Hidden diversity in forest soils: Characterization and comparison of terrestrial flatworm’s communities in two national parks in Spain

Publication Type:Journal Article
Year of Publication:2018
Authors:M. Álvarez-Presas, Mateos, E., Riutort, M.
Journal:Ecology and EvolutionEcology and EvolutionEcol Evol
Pagination:7386 - 7400
Date Published:2018/08/01
ISBN Number:2045-7758
Keywords:Last Glacial Maximum, Microplana, molecular phylogenetics, refugia, soil ecology, species diversity

Abstract Terrestrial flatworms (Platyhelminthes, Tricladida, and Geoplanidae) belong to what is known as cryptic soil fauna of humid forests and are animals not easily found or captured in traps. Nonetheless, they have been demonstrated to be good indicators of the conservation status of their habitat as well as a good model to reconstruct the recent and old events affecting biodiversity. This is mainly due to their delicate constitution, their dependence on the integrity of their habitat, and their very low dispersal capacity. At present, little is known about their communities, except for some studies performed in Brazil. In this work, we analyze for the first time in Europe terrestrial flatworm communities. We have selected two protected areas belonging to the Red Española de Parques Nacionales. Our aims include performing a first study of the species richness and community structure for European terrestrial planarian species at regional and local scale. We evaluate the effect of type of forests in the community composition and flatworms? abundance, but also have into account the phylogenetic framework (never considered in previous studies) analyzed based on molecular data. We find differences in the species composition among parks, with an astonishingly high diversity of endemic species in the Parque Nacional de Picos de Europa and an extremely low diversity of species in the Parque Nacional de Ordesa y Monte Perdido. These divergent patterns cannot be attributed to differences in physical variables, and in addition, the analyses of their phylogenetic relationships and, for a few species, their genetic structure, point to a more probable historical explanation.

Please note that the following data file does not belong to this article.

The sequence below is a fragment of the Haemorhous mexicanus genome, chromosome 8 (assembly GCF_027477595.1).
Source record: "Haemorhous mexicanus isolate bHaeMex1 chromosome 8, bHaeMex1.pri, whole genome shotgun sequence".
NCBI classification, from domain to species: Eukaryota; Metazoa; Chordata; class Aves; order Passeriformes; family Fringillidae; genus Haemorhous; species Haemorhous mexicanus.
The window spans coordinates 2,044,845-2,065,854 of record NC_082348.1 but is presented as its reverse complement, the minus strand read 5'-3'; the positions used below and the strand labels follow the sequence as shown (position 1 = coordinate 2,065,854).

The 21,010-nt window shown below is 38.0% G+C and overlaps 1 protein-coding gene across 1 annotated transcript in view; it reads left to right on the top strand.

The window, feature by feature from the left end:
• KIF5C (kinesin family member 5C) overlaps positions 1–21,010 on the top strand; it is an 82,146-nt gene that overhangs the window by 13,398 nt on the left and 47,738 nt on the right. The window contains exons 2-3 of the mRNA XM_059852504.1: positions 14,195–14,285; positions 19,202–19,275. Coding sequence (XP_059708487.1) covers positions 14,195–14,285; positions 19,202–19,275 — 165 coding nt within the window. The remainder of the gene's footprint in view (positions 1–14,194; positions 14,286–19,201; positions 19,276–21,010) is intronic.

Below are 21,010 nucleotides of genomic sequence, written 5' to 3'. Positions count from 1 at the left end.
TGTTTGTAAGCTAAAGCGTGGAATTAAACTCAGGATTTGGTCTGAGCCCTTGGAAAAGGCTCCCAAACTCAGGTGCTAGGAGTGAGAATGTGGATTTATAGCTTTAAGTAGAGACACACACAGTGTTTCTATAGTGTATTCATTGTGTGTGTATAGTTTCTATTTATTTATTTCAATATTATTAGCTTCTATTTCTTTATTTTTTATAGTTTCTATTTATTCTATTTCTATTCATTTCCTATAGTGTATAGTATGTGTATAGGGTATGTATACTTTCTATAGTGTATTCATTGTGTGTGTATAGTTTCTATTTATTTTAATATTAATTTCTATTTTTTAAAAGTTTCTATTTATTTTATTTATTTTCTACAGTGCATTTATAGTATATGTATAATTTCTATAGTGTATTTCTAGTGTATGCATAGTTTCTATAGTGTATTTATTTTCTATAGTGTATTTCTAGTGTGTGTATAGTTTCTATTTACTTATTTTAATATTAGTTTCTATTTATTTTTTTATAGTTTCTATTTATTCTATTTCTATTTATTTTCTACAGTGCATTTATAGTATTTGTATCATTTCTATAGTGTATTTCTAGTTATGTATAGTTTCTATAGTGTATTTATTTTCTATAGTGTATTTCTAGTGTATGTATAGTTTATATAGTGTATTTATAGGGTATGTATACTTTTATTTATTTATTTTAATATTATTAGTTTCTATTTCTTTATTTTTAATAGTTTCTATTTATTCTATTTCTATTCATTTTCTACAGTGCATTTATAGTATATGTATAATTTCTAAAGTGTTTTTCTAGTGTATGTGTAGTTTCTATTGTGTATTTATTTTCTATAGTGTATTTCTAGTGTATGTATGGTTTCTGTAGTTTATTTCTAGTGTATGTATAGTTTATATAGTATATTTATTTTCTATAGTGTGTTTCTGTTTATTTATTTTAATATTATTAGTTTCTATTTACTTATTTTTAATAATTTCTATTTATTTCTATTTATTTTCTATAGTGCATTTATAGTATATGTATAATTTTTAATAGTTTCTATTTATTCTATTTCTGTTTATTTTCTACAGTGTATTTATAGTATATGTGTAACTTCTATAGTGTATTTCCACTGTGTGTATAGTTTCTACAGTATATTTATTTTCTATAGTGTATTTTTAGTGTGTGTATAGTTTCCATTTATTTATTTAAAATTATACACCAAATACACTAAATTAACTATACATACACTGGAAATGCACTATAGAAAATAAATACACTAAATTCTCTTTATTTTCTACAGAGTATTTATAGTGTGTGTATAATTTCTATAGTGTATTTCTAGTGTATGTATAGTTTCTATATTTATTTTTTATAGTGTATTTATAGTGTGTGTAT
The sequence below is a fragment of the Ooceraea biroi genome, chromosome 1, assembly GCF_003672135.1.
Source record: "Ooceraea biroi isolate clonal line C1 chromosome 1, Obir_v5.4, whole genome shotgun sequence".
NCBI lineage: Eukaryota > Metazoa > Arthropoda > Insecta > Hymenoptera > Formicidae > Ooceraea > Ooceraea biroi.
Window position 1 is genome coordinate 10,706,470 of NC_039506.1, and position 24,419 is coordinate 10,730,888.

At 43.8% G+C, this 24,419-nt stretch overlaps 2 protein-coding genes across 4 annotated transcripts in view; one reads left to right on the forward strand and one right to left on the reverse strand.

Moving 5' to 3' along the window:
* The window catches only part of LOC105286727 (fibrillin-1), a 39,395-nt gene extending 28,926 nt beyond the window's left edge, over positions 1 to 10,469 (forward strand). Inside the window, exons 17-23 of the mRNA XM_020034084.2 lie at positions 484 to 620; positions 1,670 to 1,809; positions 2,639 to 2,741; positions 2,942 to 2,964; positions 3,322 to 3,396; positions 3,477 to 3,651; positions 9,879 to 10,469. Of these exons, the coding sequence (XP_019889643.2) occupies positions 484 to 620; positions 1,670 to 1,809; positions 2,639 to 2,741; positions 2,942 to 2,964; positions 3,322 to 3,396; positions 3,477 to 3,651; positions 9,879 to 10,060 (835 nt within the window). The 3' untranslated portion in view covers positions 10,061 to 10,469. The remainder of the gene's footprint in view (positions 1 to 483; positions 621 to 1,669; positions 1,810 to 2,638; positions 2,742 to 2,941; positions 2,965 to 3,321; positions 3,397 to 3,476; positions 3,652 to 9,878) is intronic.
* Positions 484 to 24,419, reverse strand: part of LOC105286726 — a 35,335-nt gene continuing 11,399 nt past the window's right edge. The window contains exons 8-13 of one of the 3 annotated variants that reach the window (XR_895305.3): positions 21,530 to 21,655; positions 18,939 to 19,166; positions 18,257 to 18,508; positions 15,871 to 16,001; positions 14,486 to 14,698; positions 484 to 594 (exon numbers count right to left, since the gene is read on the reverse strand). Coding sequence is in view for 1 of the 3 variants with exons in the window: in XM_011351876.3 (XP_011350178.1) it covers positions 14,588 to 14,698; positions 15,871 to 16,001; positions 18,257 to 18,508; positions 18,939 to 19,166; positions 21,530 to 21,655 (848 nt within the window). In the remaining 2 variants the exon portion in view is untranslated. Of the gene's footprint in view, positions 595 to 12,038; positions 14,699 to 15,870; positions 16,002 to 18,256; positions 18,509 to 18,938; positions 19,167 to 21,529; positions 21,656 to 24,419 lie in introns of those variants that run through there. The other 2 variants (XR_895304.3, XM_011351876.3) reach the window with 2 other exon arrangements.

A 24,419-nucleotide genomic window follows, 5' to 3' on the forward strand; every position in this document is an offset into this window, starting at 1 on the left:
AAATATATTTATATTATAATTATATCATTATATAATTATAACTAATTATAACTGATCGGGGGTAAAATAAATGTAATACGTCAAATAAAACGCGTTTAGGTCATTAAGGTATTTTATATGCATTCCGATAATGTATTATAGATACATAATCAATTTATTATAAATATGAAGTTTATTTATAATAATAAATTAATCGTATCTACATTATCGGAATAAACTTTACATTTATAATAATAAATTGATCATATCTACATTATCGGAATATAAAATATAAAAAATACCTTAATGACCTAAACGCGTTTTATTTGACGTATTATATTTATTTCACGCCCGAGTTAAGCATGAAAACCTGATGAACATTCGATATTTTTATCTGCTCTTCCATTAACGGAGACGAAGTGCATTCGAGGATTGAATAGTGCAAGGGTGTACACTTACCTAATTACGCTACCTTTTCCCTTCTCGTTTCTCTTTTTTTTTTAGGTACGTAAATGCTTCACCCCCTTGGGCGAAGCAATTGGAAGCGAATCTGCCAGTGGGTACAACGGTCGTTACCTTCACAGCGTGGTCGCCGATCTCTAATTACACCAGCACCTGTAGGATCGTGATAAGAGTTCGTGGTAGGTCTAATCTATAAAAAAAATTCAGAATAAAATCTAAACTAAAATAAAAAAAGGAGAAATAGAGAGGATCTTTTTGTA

Short Title:Ecology and Evolution
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